They know the value of getting children outside and away from electronic recreation to see their world first hand. Mile markers and placards along the trail make the trip more interesting. Wildlife is seen on the trail often and kids thrive on that connection.

Monkton Bike and tube rentals
Monkton Bike and tube rentals

At the old station in Monkton

At Monkton station was a park service staff person showing off a corn snake. Petting this pretty bi-colored snake was encouraged. The restored Monkton train station-circa 1898, has been turned into a visitor’s center and museum.

Though only open a few days per year it’s worth a stop to see what an old-time small-town train station looked like. Monkton also has restrooms making the old station a popular stop.

Next to the Monkton station is a building housing the Monkton Bike Rental shop. Jim White the owner has operated this popular shop for 24 years. Jim also rents out tubes for floating the river at this location.

Jim told me, “I’ve had people from all over the world rent from me. I remember a guy that came in and said he had rented here ten years before and was back for another visit.” For rates and hours to rent tubes and bikes see “if you go” at the end.

Tubers enjoy a slow float on the Gunpowder River
Tubers enjoy a slow float on the Gunpowder River

Monkton is my favorite parking area to cue up for the trail. There used to be a café serving ice cream, sandwiches, drinks and coffee, but has closed.

The Friends of the NCR Trail are usually set up on the weekends at Monkton and are good sources of information on the trail and its history. Friends of the NCR Trail have done much to improve the trail and signage over the years. Be sure and thank them if they are there on your visit.

Where to get a cold one

Just up the road from Monkton at 2029 Monkton road, is Millstone Cellars. Here they crank out “American farmhouse cider” and more. On weekends they are open in this historic gristmill for music on Fridays 6-10 p.m with a happy hour from 6-8.

On Saturdays and Sundays, they offer free tours and tastings of their ciders and mead (ancient honey liquor) in this massive three-story stone building.

Ciders and Meads

On our visit, we tasted several types of their craft ciders, mead, and cider/mead blend while our bartender Anders poured and explained each brew. The mill is a great place to hang out for a cold cider after a day on the NCR Trail. Visitors can purchase cider and mead to take home if desired, and yes we did!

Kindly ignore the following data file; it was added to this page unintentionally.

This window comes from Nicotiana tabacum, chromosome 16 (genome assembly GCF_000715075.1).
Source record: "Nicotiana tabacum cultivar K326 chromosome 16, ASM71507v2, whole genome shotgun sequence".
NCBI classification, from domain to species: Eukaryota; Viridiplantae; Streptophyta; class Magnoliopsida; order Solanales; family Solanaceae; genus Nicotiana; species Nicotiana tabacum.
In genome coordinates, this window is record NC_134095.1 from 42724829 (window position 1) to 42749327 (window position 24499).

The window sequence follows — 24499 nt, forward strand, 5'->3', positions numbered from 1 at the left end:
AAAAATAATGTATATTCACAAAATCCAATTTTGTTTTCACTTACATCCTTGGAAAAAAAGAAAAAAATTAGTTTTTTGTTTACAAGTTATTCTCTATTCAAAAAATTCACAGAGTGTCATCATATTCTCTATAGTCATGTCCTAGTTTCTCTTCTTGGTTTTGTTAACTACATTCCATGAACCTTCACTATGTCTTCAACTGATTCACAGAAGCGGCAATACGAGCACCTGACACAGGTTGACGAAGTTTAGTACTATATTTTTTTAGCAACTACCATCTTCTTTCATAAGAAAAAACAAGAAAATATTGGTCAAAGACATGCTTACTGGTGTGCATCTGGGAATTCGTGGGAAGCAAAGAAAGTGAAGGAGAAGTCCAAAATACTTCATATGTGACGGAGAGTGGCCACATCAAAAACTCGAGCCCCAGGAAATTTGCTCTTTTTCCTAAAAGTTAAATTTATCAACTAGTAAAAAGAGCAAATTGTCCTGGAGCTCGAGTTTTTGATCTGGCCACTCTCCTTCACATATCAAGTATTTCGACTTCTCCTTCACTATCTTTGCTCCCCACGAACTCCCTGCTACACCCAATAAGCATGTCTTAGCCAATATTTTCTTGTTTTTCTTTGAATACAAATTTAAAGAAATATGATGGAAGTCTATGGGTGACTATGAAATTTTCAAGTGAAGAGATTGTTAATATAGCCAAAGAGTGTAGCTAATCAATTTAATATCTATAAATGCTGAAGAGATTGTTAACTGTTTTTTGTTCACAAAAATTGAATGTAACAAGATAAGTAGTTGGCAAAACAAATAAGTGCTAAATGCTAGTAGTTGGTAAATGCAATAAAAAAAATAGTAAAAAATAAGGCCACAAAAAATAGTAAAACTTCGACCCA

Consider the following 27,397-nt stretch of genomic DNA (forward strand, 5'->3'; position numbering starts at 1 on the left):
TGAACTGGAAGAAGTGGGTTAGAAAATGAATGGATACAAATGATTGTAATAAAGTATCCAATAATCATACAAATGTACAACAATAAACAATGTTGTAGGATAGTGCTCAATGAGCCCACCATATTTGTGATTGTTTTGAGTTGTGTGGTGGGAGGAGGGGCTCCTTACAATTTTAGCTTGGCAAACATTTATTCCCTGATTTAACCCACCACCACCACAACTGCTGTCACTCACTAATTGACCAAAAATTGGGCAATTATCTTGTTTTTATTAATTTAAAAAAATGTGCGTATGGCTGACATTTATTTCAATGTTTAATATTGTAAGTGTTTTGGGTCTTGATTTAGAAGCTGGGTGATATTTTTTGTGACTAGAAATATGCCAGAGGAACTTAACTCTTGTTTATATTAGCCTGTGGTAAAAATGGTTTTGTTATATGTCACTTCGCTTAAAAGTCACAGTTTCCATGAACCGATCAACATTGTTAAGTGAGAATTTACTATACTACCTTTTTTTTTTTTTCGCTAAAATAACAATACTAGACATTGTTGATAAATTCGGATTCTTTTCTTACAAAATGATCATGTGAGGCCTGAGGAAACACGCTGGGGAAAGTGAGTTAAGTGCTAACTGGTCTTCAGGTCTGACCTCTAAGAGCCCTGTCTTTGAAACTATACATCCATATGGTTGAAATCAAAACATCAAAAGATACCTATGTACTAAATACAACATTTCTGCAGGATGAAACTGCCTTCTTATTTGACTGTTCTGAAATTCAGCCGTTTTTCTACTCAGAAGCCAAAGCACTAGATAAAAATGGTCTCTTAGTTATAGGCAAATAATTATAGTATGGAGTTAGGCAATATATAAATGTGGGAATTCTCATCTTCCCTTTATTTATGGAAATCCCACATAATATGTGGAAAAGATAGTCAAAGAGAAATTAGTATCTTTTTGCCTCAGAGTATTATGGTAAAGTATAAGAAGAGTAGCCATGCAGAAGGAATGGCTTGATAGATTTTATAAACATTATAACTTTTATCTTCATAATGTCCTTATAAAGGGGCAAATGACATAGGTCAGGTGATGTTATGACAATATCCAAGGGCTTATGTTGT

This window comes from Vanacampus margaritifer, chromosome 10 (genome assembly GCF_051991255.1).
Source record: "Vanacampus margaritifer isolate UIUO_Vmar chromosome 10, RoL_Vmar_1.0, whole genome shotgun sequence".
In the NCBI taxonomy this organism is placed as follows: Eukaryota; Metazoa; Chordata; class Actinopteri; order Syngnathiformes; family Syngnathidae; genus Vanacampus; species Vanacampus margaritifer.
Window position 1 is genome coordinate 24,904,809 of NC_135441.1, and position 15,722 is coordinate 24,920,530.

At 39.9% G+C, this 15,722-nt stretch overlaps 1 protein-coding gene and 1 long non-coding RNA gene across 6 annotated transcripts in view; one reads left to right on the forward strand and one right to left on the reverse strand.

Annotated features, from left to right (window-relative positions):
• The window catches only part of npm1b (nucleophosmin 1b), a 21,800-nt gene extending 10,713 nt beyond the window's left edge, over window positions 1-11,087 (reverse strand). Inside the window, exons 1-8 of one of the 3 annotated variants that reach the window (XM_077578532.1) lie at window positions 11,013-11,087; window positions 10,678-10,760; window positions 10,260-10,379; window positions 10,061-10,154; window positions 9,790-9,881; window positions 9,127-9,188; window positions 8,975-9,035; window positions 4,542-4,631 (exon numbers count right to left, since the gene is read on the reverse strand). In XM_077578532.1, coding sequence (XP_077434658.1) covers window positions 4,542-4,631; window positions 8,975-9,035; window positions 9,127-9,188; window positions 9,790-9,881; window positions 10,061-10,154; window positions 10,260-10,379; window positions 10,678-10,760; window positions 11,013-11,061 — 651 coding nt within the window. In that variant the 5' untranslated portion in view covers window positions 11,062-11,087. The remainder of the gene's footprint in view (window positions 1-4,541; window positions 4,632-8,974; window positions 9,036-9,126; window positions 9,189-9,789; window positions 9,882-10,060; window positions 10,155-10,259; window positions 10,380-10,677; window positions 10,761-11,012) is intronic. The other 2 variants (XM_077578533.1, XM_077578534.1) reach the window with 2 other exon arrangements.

Millstone Cellars free tasting with Anders pouring
Millstone Cellars free tasting with Anders pouring

Several points of interest are further north, like the Sparks Bank Nature Center. This is only open on Sundays 11-6 from Memorial Day weekend to Labor Day weekend.

Historical markers tell of old hotels that stood or are still standing along the trail. One of my favorite points of interest is the historical marker pointing out two homes just off the trail at Freeland (mile marker 18.6). These homes were ordered as a kit from the Sears catalog, delivered by train, and built at this site over one hundred years ago.

All along the NCR Trail locals and far-flung visitors alike delight in nature, exercise and recreation throughout the year. If you love to combine history with exercise in the great outdoors Pick a part of this historic trail and get going.

Trail Details

Maryland State Parks- website

For parking lot and history information.

Millstone American Farmhouse Cider- for Hours and product information.

Monkton Bike Rental-  Bike and tube rental rates plus hours of operation.

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4 thoughts on “The NCR Trail: Connecting Maryland Recreation and History

  1. Thanks for your comment Anne. I can’t wait to hit the trail now that the stay at home order has been lifted.

  2. This is a fantastic trail. We started in Minton and road south for about 6 miles. Beautiful senerny. Will be back.